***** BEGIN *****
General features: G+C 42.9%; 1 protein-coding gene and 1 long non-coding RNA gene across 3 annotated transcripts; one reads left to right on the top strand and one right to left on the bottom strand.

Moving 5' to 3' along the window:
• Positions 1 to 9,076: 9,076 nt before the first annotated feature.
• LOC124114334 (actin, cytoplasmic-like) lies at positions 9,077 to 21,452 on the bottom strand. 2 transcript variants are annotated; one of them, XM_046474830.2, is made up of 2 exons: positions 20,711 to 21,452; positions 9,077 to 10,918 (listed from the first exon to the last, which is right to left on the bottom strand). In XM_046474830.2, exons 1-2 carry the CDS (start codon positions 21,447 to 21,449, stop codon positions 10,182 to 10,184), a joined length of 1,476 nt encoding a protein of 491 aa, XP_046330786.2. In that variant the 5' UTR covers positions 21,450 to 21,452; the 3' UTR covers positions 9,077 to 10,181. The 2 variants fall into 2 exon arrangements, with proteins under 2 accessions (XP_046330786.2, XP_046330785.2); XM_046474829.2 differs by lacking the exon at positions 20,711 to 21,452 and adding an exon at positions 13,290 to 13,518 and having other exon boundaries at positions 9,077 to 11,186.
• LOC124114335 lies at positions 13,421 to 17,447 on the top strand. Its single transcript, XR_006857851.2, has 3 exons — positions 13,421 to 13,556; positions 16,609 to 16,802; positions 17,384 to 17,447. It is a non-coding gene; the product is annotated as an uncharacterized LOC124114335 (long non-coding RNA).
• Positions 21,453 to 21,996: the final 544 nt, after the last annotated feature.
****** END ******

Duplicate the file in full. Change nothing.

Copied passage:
General features: G+C 42.9%; 1 protein-coding gene and 1 long non-coding RNA gene across 3 annotated transcripts; one reads left to right on the top strand and one right to left on the bottom strand.

Moving 5' to 3' along the window:
• Positions 1 to 9,076: 9,076 nt before the first annotated feature.
• LOC124114334 (actin, cytoplasmic-like) lies at positions 9,077 to 21,452 on the bottom strand. 2 transcript variants are annotated; one of them, XM_046474830.2, is made up of 2 exons: positions 20,711 to 21,452; positions 9,077 to 10,918 (listed from the first exon to the last, which is right to left on the bottom strand). In XM_046474830.2, exons 1-2 carry the CDS (start codon positions 21,447 to 21,449, stop codon positions 10,182 to 10,184), a joined length of 1,476 nt encoding a protein of 491 aa, XP_046330786.2. In that variant the 5' UTR covers positions 21,450 to 21,452; the 3' UTR covers positions 9,077 to 10,181. The 2 variants fall into 2 exon arrangements, with proteins under 2 accessions (XP_046330786.2, XP_046330785.2); XM_046474829.2 differs by lacking the exon at positions 20,711 to 21,452 and adding an exon at positions 13,290 to 13,518 and having other exon boundaries at positions 9,077 to 11,186.
• LOC124114335 lies at positions 13,421 to 17,447 on the top strand. Its single transcript, XR_006857851.2, has 3 exons — positions 13,421 to 13,556; positions 16,609 to 16,802; positions 17,384 to 17,447. It is a non-coding gene; the product is annotated as an uncharacterized LOC124114335 (long non-coding RNA).
• Positions 21,453 to 21,996: the final 544 nt, after the last annotated feature.